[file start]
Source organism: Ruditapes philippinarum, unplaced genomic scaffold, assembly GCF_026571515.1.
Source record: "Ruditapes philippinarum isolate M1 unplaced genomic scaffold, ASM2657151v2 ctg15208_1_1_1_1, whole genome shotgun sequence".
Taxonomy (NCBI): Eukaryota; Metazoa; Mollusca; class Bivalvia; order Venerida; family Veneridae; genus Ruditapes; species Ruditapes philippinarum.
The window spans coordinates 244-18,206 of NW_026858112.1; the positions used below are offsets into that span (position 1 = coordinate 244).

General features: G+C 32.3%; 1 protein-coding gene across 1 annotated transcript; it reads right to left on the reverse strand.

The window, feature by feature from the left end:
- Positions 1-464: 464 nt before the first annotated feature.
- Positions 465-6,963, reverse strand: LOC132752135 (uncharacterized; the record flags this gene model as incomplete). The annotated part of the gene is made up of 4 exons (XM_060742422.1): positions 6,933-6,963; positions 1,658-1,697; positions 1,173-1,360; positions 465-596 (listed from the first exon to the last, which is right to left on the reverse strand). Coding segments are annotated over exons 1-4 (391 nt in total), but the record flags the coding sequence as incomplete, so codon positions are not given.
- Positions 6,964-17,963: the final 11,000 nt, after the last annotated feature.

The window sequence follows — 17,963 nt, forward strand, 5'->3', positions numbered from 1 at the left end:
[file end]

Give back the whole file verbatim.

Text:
Source organism: Ruditapes philippinarum, unplaced genomic scaffold, assembly GCF_026571515.1.
Source record: "Ruditapes philippinarum isolate M1 unplaced genomic scaffold, ASM2657151v2 ctg15208_1_1_1_1, whole genome shotgun sequence".
Taxonomy (NCBI): Eukaryota; Metazoa; Mollusca; class Bivalvia; order Venerida; family Veneridae; genus Ruditapes; species Ruditapes philippinarum.
The window spans coordinates 244-18,206 of NW_026858112.1; the positions used below are offsets into that span (position 1 = coordinate 244).

General features: G+C 32.3%; 1 protein-coding gene across 1 annotated transcript; it reads right to left on the reverse strand.

The window, feature by feature from the left end:
- Positions 1-464: 464 nt before the first annotated feature.
- Positions 465-6,963, reverse strand: LOC132752135 (uncharacterized; the record flags this gene model as incomplete). The annotated part of the gene is made up of 4 exons (XM_060742422.1): positions 6,933-6,963; positions 1,658-1,697; positions 1,173-1,360; positions 465-596 (listed from the first exon to the last, which is right to left on the reverse strand). Coding segments are annotated over exons 1-4 (391 nt in total), but the record flags the coding sequence as incomplete, so codon positions are not given.
- Positions 6,964-17,963: the final 11,000 nt, after the last annotated feature.

The window sequence follows — 17,963 nt, forward strand, 5'->3', positions numbered from 1 at the left end: